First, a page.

In the Interest of B.W., B.M., F.A., and S.A., Minor Children.
Appellant, Luzesta Marshall, is appealing a jury verdict that terminated her parental rights as to three 1 of her four children, and appointed the Texas Department of Protective and Regulatory Services (TDPRS) 2 as permanent managing conservator. In two points of error, Marshall claims the trial court (1) erred by not granting her motion to dismiss and (2) abused its discretion by not granting her a mistrial after TDPRS violated a pretrial motion in limine. We affirm.
Marshall does not challenge the sufficiency of the evidence to support the jury's findings. Thus, the facts relevant for disposition of this appeal will be discussed in support of each point of error.
Section 263.401 of the Texas Family Code
In her first point of error, Marshall claims the order terminating her parental rights to B.M. should be reversed because the trial court rendered the final order after the time allowed by section 263.401(a) of the Texas Family Code. Tex. Fam.Code Ann. § 263.401(a) (Vernon Supp.2003).
According to section 263.401(a), the trial court “shall dismiss” a suit filed by the TDPRS “on the first Monday after the first anniversary of the date the court rendered a temporary order appointing the department as temporary managing conservator” unless the court has rendered a final order or granted an extension under Subsection (b). Tex. Fam.Code Ann. § 263.401(a).
The purpose of section 263.401(a) is to provide children with permanence and stability in their lives and to prevent children from languishing indefinitely in foster care. See In re Neal, 4 S.W.3d 443, 447 (Tex.App.-Houston [1st Dist.] 1999, no pet.); In re Bishop, 8 S.W.3d 412, 416 (Tex.App.-Waco 1999, orig. proceeding). The justice system has long recognized that “justice demands a speedy resolution of child custody and support issues.” In re Bishop, 8 S.W.3d at 416. The Legislature, by enacting section 263.401, intended to enact “a scheme ․ to ensure that children would remain under the temporary care of [T]DPRS for no longer than one year.” In re Neal, 4 S.W.3d at 447; see also In re Bishop, 8 S.W.3d at 416.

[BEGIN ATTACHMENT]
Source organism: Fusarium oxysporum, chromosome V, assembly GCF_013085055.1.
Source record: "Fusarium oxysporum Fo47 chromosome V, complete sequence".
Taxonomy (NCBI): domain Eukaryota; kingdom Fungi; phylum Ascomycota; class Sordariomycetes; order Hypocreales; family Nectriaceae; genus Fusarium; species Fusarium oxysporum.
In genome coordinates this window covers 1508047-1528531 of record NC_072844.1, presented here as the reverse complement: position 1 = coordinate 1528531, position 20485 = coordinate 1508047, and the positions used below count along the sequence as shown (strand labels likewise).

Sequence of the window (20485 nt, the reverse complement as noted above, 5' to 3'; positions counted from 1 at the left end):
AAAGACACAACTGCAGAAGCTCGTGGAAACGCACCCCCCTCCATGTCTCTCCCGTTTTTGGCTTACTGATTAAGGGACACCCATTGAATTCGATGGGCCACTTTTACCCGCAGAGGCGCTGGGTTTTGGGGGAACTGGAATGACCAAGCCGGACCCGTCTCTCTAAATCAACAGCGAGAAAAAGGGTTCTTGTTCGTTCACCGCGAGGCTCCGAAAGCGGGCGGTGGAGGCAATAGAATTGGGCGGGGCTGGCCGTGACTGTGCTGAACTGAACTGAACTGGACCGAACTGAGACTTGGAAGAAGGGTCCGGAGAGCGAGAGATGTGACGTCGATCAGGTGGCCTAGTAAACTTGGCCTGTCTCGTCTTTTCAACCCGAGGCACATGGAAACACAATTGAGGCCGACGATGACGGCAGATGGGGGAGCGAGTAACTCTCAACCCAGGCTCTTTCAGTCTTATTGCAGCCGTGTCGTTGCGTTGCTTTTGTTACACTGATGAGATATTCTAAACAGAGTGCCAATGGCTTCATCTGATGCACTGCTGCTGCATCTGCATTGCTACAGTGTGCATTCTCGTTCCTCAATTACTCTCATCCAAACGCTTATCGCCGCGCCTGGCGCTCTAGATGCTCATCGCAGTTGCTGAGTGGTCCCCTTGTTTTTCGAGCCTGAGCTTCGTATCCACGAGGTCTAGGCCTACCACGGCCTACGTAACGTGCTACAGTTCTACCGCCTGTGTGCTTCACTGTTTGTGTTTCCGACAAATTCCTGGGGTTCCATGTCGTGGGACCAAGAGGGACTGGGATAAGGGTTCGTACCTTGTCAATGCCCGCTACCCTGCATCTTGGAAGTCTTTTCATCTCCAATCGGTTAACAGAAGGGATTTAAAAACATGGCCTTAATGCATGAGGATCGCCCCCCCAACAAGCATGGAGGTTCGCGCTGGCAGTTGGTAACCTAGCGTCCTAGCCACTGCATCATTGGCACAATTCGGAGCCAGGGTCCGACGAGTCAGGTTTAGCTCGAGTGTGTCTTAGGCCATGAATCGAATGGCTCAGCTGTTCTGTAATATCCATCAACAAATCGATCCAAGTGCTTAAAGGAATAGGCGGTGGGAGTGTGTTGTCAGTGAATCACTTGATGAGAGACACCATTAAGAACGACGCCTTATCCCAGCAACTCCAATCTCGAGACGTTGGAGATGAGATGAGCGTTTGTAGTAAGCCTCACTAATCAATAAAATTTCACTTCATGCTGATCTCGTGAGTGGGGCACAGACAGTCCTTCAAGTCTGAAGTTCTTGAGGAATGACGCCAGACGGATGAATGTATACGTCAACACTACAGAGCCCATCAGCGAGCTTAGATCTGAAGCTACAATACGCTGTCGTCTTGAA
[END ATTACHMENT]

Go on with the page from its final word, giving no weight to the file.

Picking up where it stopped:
However, under section 263.401(b), the trial court is given the discretion to extend the one-year dismissal date, up to 180 days, if the court finds that it is in best interest of the child. Tex. Fam.Code Ann. § 263.401(b) (Vernon 2002). The trial court is limited to granting only one extension, and once the extension period ends, the trial court must “render a final order or dismiss the suit.” Tex. Fam.Code Ann. § 263.401(c) (Vernon 2002). In this case, the record indicates that on Sunday, February 4, 2000, Judge Baker signed an order appointing the TDPRS as temporary managing conservator of B.M. On February 25, 2000, Marshall gave birth to her twins, F.A. and S.A., and four days later, Judge Baker signed a second temporary order, appointing the TDPRS as temporary managing conservator of the twins. For purposes of section 263.401(a), the twins' statutory dismissal date was March 5, 2001, and B.M.'s statutory dismissal date was February 5, 2001. Tex. Fam.Code Ann. § 263.401(a).
Marshall contends that because the trial court failed to render a final order, as to B.M., before the February 5, 2001 deadline, the trial court erred by not granting her motion to dismiss. We disagree.